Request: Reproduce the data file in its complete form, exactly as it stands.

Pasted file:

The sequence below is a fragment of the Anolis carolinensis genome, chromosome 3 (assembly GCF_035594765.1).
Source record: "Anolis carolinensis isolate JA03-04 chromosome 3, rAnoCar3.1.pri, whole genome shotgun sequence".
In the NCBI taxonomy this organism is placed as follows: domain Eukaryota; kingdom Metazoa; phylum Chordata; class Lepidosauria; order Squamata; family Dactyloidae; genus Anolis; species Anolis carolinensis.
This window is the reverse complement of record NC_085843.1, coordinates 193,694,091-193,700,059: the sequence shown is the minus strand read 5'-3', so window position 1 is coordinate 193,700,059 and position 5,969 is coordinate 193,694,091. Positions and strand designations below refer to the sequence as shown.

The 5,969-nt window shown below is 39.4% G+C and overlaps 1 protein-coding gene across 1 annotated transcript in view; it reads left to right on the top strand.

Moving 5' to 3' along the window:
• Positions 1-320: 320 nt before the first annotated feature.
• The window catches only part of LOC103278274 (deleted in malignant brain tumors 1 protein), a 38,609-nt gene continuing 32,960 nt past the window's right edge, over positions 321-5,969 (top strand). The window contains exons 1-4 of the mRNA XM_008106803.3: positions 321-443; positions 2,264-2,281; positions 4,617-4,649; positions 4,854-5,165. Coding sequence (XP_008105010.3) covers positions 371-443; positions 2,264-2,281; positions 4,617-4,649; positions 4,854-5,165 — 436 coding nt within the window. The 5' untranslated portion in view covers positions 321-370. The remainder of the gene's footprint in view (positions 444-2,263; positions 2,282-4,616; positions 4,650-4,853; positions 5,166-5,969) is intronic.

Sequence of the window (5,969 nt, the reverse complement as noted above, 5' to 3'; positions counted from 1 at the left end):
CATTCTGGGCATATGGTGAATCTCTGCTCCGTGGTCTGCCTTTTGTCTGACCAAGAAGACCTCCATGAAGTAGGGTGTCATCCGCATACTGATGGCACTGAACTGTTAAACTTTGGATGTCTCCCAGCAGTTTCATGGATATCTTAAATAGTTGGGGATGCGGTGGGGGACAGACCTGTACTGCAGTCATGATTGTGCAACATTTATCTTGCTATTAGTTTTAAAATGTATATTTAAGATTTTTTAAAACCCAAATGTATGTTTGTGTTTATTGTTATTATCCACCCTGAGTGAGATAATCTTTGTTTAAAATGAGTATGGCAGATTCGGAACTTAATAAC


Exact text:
The sequence below is a fragment of the Anolis carolinensis genome, chromosome 3 (assembly GCF_035594765.1).
Source record: "Anolis carolinensis isolate JA03-04 chromosome 3, rAnoCar3.1.pri, whole genome shotgun sequence".
In the NCBI taxonomy this organism is placed as follows: domain Eukaryota; kingdom Metazoa; phylum Chordata; class Lepidosauria; order Squamata; family Dactyloidae; genus Anolis; species Anolis carolinensis.
This window is the reverse complement of record NC_085843.1, coordinates 193,694,091-193,700,059: the sequence shown is the minus strand read 5'-3', so window position 1 is coordinate 193,700,059 and position 5,969 is coordinate 193,694,091. Positions and strand designations below refer to the sequence as shown.

The 5,969-nt window shown below is 39.4% G+C and overlaps 1 protein-coding gene across 1 annotated transcript in view; it reads left to right on the top strand.

Moving 5' to 3' along the window:
• Positions 1-320: 320 nt before the first annotated feature.
• The window catches only part of LOC103278274 (deleted in malignant brain tumors 1 protein), a 38,609-nt gene continuing 32,960 nt past the window's right edge, over positions 321-5,969 (top strand). The window contains exons 1-4 of the mRNA XM_008106803.3: positions 321-443; positions 2,264-2,281; positions 4,617-4,649; positions 4,854-5,165. Coding sequence (XP_008105010.3) covers positions 371-443; positions 2,264-2,281; positions 4,617-4,649; positions 4,854-5,165 — 436 coding nt within the window. The 5' untranslated portion in view covers positions 321-370. The remainder of the gene's footprint in view (positions 444-2,263; positions 2,282-4,616; positions 4,650-4,853; positions 5,166-5,969) is intronic.

Sequence of the window (5,969 nt, the reverse complement as noted above, 5' to 3'; positions counted from 1 at the left end):
CATTCTGGGCATATGGTGAATCTCTGCTCCGTGGTCTGCCTTTTGTCTGACCAAGAAGACCTCCATGAAGTAGGGTGTCATCCGCATACTGATGGCACTGAACTGTTAAACTTTGGATGTCTCCCAGCAGTTTCATGGATATCTTAAATAGTTGGGGATGCGGTGGGGGACAGACCTGTACTGCAGTCATGATTGTGCAACATTTATCTTGCTATTAGTTTTAAAATGTATATTTAAGATTTTTTAAAACCCAAATGTATGTTTGTGTTTATTGTTATTATCCACCCTGAGTGAGATAATCTTTGTTTAAAATGAGTATGGCAGATTCGGAACTTAATAAC